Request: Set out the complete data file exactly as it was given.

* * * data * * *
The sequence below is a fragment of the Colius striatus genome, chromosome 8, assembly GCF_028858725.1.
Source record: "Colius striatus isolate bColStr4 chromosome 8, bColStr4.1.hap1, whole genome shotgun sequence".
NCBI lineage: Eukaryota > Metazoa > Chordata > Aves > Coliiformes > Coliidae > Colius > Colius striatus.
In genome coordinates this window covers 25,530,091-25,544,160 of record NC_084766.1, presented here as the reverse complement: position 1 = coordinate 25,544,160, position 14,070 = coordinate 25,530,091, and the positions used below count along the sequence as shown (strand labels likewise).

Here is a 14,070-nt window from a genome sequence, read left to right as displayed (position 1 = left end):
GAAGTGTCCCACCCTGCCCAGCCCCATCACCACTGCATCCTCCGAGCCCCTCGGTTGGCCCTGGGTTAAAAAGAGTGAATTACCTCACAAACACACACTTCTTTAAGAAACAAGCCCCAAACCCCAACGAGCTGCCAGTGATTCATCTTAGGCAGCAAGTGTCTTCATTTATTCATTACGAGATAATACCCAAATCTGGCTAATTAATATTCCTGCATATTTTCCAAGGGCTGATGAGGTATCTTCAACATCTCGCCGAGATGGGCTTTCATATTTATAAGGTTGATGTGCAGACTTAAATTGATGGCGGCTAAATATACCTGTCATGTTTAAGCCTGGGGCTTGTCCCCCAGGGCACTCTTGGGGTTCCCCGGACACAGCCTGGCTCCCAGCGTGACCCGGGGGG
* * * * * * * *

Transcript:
The sequence below is a fragment of the Colius striatus genome, chromosome 8, assembly GCF_028858725.1.
Source record: "Colius striatus isolate bColStr4 chromosome 8, bColStr4.1.hap1, whole genome shotgun sequence".
NCBI lineage: Eukaryota > Metazoa > Chordata > Aves > Coliiformes > Coliidae > Colius > Colius striatus.
In genome coordinates this window covers 25,530,091-25,544,160 of record NC_084766.1, presented here as the reverse complement: position 1 = coordinate 25,544,160, position 14,070 = coordinate 25,530,091, and the positions used below count along the sequence as shown (strand labels likewise).

Here is a 14,070-nt window from a genome sequence, read left to right as displayed (position 1 = left end):
GAAGTGTCCCACCCTGCCCAGCCCCATCACCACTGCATCCTCCGAGCCCCTCGGTTGGCCCTGGGTTAAAAAGAGTGAATTACCTCACAAACACACACTTCTTTAAGAAACAAGCCCCAAACCCCAACGAGCTGCCAGTGATTCATCTTAGGCAGCAAGTGTCTTCATTTATTCATTACGAGATAATACCCAAATCTGGCTAATTAATATTCCTGCATATTTTCCAAGGGCTGATGAGGTATCTTCAACATCTCGCCGAGATGGGCTTTCATATTTATAAGGTTGATGTGCAGACTTAAATTGATGGCGGCTAAATATACCTGTCATGTTTAAGCCTGGGGCTTGTCCCCCAGGGCACTCTTGGGGTTCCCCGGACACAGCCTGGCTCCCAGCGTGACCCGGGGGG